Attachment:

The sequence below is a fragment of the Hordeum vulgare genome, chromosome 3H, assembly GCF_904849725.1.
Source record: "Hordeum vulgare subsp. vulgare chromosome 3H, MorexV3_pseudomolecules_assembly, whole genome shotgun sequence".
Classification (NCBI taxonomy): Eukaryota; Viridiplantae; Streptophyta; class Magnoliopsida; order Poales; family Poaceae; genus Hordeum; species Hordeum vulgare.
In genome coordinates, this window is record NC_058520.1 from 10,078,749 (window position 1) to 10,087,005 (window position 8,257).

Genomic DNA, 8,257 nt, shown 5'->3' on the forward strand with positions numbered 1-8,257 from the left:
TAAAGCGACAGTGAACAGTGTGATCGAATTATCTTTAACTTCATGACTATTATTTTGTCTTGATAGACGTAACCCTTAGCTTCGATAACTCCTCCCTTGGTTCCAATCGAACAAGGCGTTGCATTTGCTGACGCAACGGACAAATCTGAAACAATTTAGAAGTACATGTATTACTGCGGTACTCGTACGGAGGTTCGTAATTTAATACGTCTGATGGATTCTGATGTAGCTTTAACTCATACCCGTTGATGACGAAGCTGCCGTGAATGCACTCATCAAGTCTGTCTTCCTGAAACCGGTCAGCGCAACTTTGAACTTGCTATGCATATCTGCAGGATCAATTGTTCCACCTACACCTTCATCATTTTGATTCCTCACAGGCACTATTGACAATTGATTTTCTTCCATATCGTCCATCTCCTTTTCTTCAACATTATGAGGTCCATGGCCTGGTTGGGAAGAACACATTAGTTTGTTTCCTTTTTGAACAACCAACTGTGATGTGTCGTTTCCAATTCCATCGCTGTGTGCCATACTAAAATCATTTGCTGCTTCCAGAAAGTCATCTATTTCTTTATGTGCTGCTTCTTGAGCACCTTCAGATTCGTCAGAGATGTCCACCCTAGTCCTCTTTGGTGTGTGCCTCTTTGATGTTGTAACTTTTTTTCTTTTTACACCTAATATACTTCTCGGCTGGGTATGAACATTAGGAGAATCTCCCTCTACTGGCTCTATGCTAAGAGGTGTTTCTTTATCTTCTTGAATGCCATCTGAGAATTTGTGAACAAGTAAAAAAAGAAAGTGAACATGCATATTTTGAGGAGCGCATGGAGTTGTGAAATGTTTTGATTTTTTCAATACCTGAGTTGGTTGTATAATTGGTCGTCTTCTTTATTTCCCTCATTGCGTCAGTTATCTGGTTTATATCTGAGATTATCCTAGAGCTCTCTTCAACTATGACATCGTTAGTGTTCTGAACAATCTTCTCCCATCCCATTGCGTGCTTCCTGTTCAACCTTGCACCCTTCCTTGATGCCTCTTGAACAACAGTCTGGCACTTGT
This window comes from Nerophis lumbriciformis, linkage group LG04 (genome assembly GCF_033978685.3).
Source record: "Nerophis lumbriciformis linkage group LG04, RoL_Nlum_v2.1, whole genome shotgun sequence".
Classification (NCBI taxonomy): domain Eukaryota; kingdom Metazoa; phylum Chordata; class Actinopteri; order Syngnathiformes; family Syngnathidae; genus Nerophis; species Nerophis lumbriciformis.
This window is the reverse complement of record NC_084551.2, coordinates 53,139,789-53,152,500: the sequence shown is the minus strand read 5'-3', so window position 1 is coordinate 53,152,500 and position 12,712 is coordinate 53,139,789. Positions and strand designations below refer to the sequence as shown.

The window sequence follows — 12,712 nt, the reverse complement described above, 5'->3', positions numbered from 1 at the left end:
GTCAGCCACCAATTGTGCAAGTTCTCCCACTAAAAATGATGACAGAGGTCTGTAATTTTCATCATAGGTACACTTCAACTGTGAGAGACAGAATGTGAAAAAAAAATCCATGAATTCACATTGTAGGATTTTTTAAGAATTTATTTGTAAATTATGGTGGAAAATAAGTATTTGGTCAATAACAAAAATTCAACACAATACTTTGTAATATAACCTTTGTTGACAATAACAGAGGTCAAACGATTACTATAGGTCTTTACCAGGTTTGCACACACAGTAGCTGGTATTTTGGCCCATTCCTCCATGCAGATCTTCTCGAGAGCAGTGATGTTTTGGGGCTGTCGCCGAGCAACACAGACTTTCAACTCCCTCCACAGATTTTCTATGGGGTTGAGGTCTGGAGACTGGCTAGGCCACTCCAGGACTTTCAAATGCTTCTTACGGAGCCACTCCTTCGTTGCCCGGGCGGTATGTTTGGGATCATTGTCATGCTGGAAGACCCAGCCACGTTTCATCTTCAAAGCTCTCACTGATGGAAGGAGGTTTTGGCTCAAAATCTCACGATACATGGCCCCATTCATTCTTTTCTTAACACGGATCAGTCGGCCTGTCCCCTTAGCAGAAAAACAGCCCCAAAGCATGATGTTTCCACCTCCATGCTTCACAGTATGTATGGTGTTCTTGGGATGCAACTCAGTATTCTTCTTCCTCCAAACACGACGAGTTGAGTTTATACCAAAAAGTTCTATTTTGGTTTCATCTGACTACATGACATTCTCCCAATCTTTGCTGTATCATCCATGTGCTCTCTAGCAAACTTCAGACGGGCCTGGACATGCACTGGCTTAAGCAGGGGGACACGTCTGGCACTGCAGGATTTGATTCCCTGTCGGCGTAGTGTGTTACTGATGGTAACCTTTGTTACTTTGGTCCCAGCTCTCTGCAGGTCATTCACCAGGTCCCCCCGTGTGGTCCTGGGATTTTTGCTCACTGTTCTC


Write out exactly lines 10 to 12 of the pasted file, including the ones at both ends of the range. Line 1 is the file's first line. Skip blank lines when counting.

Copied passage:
This window is the reverse complement of record NC_084551.2, coordinates 53,139,789-53,152,500: the sequence shown is the minus strand read 5'-3', so window position 1 is coordinate 53,152,500 and position 12,712 is coordinate 53,139,789. Positions and strand designations below refer to the sequence as shown.

The window sequence follows — 12,712 nt, the reverse complement described above, 5'->3', positions numbered from 1 at the left end:
GTCAGCCACCAATTGTGCAAGTTCTCCCACTAAAAATGATGACAGAGGTCTGTAATTTTCATCATAGGTACACTTCAACTGTGAGAGACAGAATGTGAAAAAAAAATCCATGAATTCACATTGTAGGATTTTTTAAGAATTTATTTGTAAATTATGGTGGAAAATAAGTATTTGGTCAATAACAAAAATTCAACACAATACTTTGTAATATAACCTTTGTTGACAATAACAGAGGTCAAACGATTACTATAGGTCTTTACCAGGTTTGCACACACAGTAGCTGGTATTTTGGCCCATTCCTCCATGCAGATCTTCTCGAGAGCAGTGATGTTTTGGGGCTGTCGCCGAGCAACACAGACTTTCAACTCCCTCCACAGATTTTCTATGGGGTTGAGGTCTGGAGACTGGCTAGGCCACTCCAGGACTTTCAAATGCTTCTTACGGAGCCACTCCTTCGTTGCCCGGGCGGTATGTTTGGGATCATTGTCATGCTGGAAGACCCAGCCACGTTTCATCTTCAAAGCTCTCACTGATGGAAGGAGGTTTTGGCTCAAAATCTCACGATACATGGCCCCATTCATTCTTTTCTTAACACGGATCAGTCGGCCTGTCCCCTTAGCAGAAAAACAGCCCCAAAGCATGATGTTTCCACCTCCATGCTTCACAGTATGTATGGTGTTCTTGGGATGCAACTCAGTATTCTTCTTCCTCCAAACACGACGAGTTGAGTTTATACCAAAAAGTTCTATTTTGGTTTCATCTGACTACATGACATTCTCCCAATCTTTGCTGTATCATCCATGTGCTCTCTAGCAAACTTCAGACGGGCCTGGACATGCACTGGCTTAAGCAGGGGGACACGTCTGGCACTGCAGGATTTGATTCCCTGTCGGCGTAGTGTGTTACTGATGGTAACCTTTGTTACTTTGGTCCCAGCTCTCTGCAGGTCATTCACCAGGTCCCCCCGTGTGGTCCTGGGATTTTTGCTCACTGTTCTC